trump is that chairman nunes handled this extremely badly and raised questions that didn't need to be raised about the way he was handling an investigation into the president. that's the best case scenario that that dye has been cast, nunes tainted this investigation that he looked at the information and shared it with him and the press before going to anybody on the committee. that's the best case scenario. we don't know what the intelligence is. the member of the committee themselves didn't see before members of the press heard about it. >> they may see it tomorrow. >> may see it tomorrow. we around sure what the implications are. at the very least we can say it is been handled badly. if you are donald trump, republican lead you would want to move past this, you would want to have someone take charge of an investigation which could clear the president outside the specter of has this been
tainted? >> katy tur, i would say you are a coner is of the twitter feed at this point in the game. here's the president on twitter tonight saying the russia story is a hoax. this afternoon from the podium in the west wing briefing room his spokesman sean spieser reminded the press corps and the audience watching that the white house was part of the group asking for this to be investigated. we've already had a verdict delivered from the boss. >> it is a bit of a -- they are trying to muddy the waters, and donald trump is doing what he does so often, which is distract. everything that happened today in terms of donald trump's twitter, to say the least, could be put under the banner of distraction, look over here, don't mind what's going on in the house intelligence committee. it is a bit of a revisionist history for sean spicer to come out and say that we asked the house intelligence committee and the senate intelligence committee to look into this. they asked them to look into the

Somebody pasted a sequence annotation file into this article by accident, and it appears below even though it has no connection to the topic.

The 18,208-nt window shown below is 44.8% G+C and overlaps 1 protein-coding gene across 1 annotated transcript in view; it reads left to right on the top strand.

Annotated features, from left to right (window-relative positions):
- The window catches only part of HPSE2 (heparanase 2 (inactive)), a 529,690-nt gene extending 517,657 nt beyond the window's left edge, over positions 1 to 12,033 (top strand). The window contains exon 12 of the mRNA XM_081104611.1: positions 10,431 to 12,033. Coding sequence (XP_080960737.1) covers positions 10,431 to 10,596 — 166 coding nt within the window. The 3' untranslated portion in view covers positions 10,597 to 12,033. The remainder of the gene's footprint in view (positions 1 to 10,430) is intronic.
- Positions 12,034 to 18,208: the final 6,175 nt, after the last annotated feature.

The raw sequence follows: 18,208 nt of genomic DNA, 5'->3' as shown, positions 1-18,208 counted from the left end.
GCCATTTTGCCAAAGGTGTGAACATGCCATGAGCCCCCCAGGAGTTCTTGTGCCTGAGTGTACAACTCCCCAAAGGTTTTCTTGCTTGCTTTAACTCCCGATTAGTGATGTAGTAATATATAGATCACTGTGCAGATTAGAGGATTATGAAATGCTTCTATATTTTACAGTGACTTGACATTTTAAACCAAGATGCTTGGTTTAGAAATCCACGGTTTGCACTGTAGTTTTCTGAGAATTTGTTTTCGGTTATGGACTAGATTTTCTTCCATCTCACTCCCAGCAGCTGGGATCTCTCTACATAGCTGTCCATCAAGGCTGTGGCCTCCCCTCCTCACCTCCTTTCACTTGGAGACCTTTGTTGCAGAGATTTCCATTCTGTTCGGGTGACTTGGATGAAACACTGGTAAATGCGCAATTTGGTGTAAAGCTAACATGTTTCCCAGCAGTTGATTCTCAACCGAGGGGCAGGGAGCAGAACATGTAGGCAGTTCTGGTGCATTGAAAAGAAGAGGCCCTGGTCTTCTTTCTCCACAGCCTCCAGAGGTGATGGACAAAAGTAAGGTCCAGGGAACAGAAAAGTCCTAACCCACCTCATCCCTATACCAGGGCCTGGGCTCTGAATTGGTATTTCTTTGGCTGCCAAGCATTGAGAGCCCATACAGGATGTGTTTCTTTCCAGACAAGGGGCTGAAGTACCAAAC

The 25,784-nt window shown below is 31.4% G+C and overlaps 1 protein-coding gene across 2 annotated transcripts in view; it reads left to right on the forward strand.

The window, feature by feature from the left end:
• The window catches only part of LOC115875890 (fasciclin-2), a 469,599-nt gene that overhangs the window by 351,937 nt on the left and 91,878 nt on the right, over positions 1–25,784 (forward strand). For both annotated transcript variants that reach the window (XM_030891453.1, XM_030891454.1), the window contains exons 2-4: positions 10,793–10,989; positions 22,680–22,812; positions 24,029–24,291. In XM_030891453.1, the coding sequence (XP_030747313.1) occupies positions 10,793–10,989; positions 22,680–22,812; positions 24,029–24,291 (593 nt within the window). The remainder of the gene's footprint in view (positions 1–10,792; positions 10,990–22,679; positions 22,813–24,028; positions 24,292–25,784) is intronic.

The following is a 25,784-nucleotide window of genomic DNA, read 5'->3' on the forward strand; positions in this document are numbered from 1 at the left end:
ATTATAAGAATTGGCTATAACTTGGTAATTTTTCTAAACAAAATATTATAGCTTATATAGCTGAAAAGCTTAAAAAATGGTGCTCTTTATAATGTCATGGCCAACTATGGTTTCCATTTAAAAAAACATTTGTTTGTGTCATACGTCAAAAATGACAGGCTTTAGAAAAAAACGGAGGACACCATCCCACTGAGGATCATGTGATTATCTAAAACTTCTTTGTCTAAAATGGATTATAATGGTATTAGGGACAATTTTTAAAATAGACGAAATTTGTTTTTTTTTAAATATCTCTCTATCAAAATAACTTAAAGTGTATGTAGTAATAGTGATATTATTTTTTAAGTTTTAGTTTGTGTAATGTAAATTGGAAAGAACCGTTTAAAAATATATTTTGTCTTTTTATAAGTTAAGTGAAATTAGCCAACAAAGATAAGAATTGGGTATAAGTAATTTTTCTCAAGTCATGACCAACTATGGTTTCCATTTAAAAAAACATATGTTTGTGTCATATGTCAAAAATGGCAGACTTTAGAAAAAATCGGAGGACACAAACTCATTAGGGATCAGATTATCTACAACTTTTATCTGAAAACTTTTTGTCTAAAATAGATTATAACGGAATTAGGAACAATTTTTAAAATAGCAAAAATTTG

claims of wiretapping of trump tower, which is a definitive claim that donald trump made on twitter to find evidence of that and nobody has found evidence of that. this is a separate matter. and this is -- what it looks like, devin nunes coming out, bending over backwards to try and give trump some cover for his initial allegation, which was that president obama wiretapped trump tower. >> jeremy, couldn't it be that if nunes had said to schiff, the ranking democrat, hop in the car with me, a friend at has some thing he thinks we should see, instead of this several day cycle now. >> schiff would have said, tell them to bring it here. you are the chairman, i am the ranking member of the house permanent seth on intelligence. we get briefed by the executive branch. we don't go down there and find out what they know on bended